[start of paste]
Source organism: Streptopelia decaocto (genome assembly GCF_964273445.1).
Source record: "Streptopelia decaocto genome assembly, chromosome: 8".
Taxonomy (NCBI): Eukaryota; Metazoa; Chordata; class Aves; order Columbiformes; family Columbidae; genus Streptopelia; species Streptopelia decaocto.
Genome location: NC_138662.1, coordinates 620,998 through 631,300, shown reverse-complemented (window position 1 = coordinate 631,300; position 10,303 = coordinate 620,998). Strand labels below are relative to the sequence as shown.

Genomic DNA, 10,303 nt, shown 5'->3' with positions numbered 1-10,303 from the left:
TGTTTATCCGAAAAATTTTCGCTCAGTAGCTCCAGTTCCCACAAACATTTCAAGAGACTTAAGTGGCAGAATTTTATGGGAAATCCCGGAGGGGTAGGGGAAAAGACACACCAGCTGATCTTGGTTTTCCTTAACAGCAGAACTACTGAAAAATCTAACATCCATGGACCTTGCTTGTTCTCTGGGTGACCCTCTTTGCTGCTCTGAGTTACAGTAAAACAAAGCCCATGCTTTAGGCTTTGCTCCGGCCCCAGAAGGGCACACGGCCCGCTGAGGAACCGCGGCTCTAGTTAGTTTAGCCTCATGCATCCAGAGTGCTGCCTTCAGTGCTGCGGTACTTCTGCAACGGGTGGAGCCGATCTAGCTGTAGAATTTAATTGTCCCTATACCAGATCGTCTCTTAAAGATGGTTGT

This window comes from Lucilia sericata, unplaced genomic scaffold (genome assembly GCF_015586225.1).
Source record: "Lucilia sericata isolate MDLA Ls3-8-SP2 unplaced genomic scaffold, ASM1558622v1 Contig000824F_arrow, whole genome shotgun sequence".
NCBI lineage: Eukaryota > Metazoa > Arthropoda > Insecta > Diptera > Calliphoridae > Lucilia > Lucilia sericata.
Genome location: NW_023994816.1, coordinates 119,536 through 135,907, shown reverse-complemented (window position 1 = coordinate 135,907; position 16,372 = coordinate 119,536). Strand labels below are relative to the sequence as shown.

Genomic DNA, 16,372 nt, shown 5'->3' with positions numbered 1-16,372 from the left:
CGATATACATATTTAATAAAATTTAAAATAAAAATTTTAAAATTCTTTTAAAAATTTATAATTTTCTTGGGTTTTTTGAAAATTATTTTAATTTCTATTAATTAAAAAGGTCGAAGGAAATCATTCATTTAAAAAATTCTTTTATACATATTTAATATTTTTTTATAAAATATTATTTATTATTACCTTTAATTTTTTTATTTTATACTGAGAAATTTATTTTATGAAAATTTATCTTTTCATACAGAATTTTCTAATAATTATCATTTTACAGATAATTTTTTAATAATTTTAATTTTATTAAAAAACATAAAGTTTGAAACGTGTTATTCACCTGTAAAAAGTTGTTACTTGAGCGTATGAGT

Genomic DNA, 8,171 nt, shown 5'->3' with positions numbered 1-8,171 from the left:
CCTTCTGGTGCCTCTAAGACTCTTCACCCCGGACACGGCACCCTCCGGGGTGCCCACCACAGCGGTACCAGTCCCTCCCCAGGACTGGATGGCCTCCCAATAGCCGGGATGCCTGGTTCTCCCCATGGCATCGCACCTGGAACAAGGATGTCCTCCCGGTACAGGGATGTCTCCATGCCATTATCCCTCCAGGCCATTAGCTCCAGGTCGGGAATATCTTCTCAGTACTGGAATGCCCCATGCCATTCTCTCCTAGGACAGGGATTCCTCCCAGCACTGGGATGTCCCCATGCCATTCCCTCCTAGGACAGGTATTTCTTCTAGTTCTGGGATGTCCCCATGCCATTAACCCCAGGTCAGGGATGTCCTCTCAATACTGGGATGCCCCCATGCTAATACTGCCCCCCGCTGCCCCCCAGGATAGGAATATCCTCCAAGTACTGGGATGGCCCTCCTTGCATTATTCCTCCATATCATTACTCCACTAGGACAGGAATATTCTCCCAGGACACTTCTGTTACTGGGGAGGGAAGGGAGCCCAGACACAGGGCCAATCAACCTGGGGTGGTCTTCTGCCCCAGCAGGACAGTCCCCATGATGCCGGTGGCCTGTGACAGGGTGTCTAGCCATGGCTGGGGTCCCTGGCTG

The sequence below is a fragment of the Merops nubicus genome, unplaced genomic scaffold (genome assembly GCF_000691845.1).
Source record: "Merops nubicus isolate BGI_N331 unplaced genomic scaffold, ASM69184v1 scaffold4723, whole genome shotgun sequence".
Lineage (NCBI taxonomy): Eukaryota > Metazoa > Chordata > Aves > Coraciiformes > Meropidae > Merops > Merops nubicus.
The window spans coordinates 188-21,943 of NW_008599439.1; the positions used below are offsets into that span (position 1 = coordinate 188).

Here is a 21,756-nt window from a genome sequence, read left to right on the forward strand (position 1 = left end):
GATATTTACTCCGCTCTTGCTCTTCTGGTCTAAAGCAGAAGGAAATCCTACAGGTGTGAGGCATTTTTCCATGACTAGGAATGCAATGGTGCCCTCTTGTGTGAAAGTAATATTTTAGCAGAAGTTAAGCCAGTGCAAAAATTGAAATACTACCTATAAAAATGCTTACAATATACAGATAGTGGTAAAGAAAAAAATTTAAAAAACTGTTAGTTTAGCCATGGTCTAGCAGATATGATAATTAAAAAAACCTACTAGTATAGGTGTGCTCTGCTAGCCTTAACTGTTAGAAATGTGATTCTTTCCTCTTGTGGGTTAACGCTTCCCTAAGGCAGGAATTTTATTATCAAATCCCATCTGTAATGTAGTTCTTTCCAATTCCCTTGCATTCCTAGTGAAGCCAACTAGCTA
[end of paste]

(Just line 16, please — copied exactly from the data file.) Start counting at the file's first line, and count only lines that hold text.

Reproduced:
Source record: "Merops nubicus isolate BGI_N331 unplaced genomic scaffold, ASM69184v1 scaffold4723, whole genome shotgun sequence".